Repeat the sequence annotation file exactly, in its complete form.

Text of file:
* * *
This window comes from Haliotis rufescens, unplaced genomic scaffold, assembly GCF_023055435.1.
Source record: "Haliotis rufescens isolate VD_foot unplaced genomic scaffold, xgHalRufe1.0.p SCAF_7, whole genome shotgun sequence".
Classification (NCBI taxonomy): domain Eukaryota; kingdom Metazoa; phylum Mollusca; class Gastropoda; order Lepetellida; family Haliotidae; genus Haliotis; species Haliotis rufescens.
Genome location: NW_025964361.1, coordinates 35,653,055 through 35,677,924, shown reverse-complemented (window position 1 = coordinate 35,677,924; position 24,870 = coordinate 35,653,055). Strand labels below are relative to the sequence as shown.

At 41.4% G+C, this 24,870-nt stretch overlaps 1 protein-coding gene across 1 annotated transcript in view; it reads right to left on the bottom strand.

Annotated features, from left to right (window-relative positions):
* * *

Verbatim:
This window comes from Haliotis rufescens, unplaced genomic scaffold, assembly GCF_023055435.1.
Source record: "Haliotis rufescens isolate VD_foot unplaced genomic scaffold, xgHalRufe1.0.p SCAF_7, whole genome shotgun sequence".
Classification (NCBI taxonomy): domain Eukaryota; kingdom Metazoa; phylum Mollusca; class Gastropoda; order Lepetellida; family Haliotidae; genus Haliotis; species Haliotis rufescens.
Genome location: NW_025964361.1, coordinates 35,653,055 through 35,677,924, shown reverse-complemented (window position 1 = coordinate 35,677,924; position 24,870 = coordinate 35,653,055). Strand labels below are relative to the sequence as shown.

At 41.4% G+C, this 24,870-nt stretch overlaps 1 protein-coding gene across 1 annotated transcript in view; it reads right to left on the bottom strand.

Annotated features, from left to right (window-relative positions):